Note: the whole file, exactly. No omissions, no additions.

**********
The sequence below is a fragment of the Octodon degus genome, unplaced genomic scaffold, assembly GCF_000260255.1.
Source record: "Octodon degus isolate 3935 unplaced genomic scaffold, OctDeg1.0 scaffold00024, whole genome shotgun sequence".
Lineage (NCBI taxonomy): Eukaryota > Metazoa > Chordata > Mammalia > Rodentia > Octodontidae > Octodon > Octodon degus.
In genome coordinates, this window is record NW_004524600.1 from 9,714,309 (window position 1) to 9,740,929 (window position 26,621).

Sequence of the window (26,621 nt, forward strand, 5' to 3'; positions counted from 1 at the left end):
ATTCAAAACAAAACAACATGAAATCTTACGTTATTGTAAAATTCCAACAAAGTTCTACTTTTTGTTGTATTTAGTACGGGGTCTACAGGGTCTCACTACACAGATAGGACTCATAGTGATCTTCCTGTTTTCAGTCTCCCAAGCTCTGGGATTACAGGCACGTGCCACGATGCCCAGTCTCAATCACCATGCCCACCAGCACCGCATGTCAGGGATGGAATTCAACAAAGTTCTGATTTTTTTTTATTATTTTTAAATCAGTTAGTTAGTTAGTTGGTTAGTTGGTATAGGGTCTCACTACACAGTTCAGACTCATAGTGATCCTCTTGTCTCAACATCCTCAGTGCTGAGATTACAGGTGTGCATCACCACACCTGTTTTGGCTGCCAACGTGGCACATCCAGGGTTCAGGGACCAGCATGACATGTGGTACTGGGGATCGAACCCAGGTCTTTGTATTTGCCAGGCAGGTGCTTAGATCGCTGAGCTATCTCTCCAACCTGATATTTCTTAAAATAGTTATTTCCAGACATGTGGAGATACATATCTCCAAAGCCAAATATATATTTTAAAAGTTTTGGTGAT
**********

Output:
The sequence below is a fragment of the Octodon degus genome, unplaced genomic scaffold, assembly GCF_000260255.1.
Source record: "Octodon degus isolate 3935 unplaced genomic scaffold, OctDeg1.0 scaffold00024, whole genome shotgun sequence".
Lineage (NCBI taxonomy): Eukaryota > Metazoa > Chordata > Mammalia > Rodentia > Octodontidae > Octodon > Octodon degus.
In genome coordinates, this window is record NW_004524600.1 from 9,714,309 (window position 1) to 9,740,929 (window position 26,621).

Sequence of the window (26,621 nt, forward strand, 5' to 3'; positions counted from 1 at the left end):
ATTCAAAACAAAACAACATGAAATCTTACGTTATTGTAAAATTCCAACAAAGTTCTACTTTTTGTTGTATTTAGTACGGGGTCTACAGGGTCTCACTACACAGATAGGACTCATAGTGATCTTCCTGTTTTCAGTCTCCCAAGCTCTGGGATTACAGGCACGTGCCACGATGCCCAGTCTCAATCACCATGCCCACCAGCACCGCATGTCAGGGATGGAATTCAACAAAGTTCTGATTTTTTTTTATTATTTTTAAATCAGTTAGTTAGTTAGTTGGTTAGTTGGTATAGGGTCTCACTACACAGTTCAGACTCATAGTGATCCTCTTGTCTCAACATCCTCAGTGCTGAGATTACAGGTGTGCATCACCACACCTGTTTTGGCTGCCAACGTGGCACATCCAGGGTTCAGGGACCAGCATGACATGTGGTACTGGGGATCGAACCCAGGTCTTTGTATTTGCCAGGCAGGTGCTTAGATCGCTGAGCTATCTCTCCAACCTGATATTTCTTAAAATAGTTATTTCCAGACATGTGGAGATACATATCTCCAAAGCCAAATATATATTTTAAAAGTTTTGGTGAT